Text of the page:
"It could be cruel and unusual punishment," some argue, but others say it's a fitting punishment for a cruel act that will leave a child traumatized through adulthood.
To hurt or harm a defenseless child is one of the most heinous crimes that can be inflicted; it's an event that will plague the child for as long as they live. The worst is that even if the child represses the memory, it can have subconscious effects that can go completely undetected. Recently, there have been talks about how these sex offenders should be given the kind of punishment that fits the inhumanity shown towards a child.
"They have marked this child for life and the punishment should fit the crime," said Alabama lawmaker, Steve Hurst, who introduced the bill, known as HB 379. He suggested that they should undergo chemical castration before they are left from prison, as reported by CBS42.
Chemically castrating someone "reduces, inhibits, or blocks the production of testosterone, hormones, or other chemicals in a person’s body," the bill defined, according to People. What this means is that it could possibly limit or lower their sex drive.
When the idea was proposed, there were people who suggested that it was an inhumane form of punishing someone. But others believed that there was nothing more inhumane than scarring a child through an experience that would haunt them for the rest of their life.
Hurst said, “I had people call me in the past when I introduced it and said don’t you think this is inhumane? I asked them what’s more inhumane than when you take a little infant child, and you sexually molest that infant child when the child cannot defend themselves or get away, and they have to go through all the things they have to go through. If you want to talk about inhumane–that’s inhumane.”
It was suggested that having severe punishments such as this could limit the number of innocent children who become victims to sex offenders, who would think hard before they commit such a crime.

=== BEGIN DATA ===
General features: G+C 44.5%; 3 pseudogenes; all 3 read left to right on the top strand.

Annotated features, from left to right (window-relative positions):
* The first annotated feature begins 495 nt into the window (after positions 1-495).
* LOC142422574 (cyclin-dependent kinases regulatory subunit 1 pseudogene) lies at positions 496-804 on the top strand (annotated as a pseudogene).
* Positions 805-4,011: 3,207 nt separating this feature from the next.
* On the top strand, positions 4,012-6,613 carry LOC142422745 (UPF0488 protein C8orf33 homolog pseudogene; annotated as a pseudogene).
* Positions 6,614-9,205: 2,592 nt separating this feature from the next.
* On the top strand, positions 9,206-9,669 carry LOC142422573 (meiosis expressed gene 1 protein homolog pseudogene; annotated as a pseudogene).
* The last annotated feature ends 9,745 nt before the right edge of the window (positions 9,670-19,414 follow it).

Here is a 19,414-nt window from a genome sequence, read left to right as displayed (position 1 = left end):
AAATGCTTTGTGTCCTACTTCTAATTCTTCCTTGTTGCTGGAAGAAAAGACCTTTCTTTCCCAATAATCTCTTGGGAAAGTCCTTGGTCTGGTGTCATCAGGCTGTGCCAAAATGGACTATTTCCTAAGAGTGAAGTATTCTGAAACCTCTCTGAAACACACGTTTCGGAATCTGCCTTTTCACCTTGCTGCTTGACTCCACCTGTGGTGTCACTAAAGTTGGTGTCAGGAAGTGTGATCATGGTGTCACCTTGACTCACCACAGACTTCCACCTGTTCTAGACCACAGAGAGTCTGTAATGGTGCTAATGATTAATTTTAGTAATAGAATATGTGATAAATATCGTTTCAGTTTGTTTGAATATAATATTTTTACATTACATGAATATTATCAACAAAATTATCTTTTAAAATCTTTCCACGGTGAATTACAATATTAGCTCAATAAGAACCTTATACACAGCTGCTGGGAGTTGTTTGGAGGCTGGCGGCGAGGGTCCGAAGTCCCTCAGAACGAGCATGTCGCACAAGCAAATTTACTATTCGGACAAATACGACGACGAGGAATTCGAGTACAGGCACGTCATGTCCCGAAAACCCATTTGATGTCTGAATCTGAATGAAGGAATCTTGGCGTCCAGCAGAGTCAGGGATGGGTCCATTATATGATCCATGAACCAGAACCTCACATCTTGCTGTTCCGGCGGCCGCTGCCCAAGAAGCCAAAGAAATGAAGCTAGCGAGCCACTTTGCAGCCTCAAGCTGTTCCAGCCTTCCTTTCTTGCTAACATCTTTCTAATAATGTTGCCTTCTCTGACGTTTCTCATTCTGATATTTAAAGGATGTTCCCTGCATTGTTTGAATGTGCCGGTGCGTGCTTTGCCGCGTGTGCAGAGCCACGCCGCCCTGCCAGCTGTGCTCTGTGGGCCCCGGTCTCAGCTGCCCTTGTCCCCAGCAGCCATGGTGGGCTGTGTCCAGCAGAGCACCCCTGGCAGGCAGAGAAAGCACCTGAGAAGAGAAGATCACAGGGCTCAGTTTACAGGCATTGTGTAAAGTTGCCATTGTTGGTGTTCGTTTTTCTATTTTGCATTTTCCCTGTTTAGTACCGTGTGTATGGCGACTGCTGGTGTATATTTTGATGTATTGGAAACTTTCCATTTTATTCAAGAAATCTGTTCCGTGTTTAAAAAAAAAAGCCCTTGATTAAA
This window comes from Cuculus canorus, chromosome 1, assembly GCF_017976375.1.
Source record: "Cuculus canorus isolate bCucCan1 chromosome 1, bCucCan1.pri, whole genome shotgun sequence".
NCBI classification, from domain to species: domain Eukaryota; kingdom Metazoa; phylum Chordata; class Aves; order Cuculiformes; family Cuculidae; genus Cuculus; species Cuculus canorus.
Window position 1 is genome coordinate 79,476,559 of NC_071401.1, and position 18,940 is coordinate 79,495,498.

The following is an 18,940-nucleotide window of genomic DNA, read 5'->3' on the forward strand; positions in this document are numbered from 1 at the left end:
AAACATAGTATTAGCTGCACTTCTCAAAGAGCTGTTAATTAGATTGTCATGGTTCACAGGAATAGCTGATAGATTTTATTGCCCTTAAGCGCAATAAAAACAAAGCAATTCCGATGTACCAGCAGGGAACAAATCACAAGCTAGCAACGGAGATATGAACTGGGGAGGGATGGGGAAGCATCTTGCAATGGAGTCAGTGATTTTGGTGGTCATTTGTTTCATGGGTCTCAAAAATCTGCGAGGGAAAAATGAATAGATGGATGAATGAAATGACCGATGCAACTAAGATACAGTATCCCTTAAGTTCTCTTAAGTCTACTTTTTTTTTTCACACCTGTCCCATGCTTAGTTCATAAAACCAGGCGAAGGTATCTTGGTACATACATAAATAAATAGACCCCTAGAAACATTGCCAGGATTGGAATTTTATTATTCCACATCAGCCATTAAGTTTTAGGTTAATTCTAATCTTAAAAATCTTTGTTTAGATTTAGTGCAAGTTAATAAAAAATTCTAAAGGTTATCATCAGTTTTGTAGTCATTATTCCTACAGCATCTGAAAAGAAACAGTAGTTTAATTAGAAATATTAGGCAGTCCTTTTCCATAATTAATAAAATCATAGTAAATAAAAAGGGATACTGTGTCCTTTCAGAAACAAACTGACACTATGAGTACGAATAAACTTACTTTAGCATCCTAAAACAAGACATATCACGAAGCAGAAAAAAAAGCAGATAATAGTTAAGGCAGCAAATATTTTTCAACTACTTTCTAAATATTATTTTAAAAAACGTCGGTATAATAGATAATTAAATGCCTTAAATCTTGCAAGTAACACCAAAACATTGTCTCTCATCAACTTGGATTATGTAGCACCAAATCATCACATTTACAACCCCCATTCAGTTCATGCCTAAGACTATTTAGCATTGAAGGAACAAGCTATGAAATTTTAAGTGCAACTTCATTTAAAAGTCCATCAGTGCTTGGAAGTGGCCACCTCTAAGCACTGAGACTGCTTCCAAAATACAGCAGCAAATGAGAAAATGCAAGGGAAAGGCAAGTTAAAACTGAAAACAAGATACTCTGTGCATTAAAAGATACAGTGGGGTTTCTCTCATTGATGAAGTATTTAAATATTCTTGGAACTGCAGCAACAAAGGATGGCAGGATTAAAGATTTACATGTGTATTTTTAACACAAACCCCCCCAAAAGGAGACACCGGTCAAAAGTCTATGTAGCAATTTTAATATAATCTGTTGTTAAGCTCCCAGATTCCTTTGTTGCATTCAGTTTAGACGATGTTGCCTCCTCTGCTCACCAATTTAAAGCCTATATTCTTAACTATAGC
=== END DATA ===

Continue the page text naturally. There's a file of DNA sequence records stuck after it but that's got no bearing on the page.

The bill, which will now chemically castrate sex offenders who commit crimes on children younger than 13 years before they go on parole, was signed into law by Alabama Gov. Kay Ivey, as reported by TIME. The state of Alabama joined around seven other states who have chemical castration in some form or the other.
However, people still raise different opinions about whether it's the right to deal out a punishment like this. "It could be cruel and unusual punishment," said Randall Marshall, the executive director of the Alabama chapter of the American Civil Liberties Union, according to NBC News. "It also implicates the right to privacy. Forced medications are all concerns."
It was also suggested by some that this form of punishment is ignoring the psychological aspects that prompt people to commit these crimes. "They really misunderstand what sexual assault is about," Marshall added. "Sexual assault isn't about sexual gratification. It's about power. It's about control."
Dr. Fred S. Berlin, an associate professor in the Department of Psychiatry and Behavioral Sciences at The Johns Hopkins University School of Medicine, wrote for The Hill and said, "Prison cannot punish away sexual cravings for children, nor can it enhance the capacity to successfully resist acting upon them upon release... people who are sexually attracted to children need and deserve access to appropriate mental health treatment."
Some people voluntarily undergo chemical castration so limit their urge for such sexual deviances. “Chemicals that reduce sexual arousal can be useful for people who acknowledge they need help controlling their arousal and they want this type of help and they think it’ll help them, whether they’re incarcerated or not,” said Elizabeth Letourneau, PhD, director of the Moore Center for the Prevention of Child Sexual Abuse at Johns Hopkins’ Bloomberg School of Public Health, according to Rolling Stone. But she questions the idea of making it a general punishment for all. “This idea that for every person in prison for a sex crime, you need to castrate them or they’re gonna go out and commit more horrible offenses, is a gross generalization and demonstrates a great misunderstanding of the problem,” she added.
Through it all, Hurst maintains his stand on the issue and said, "If they're going to mark these children for life, they need to be marked for life."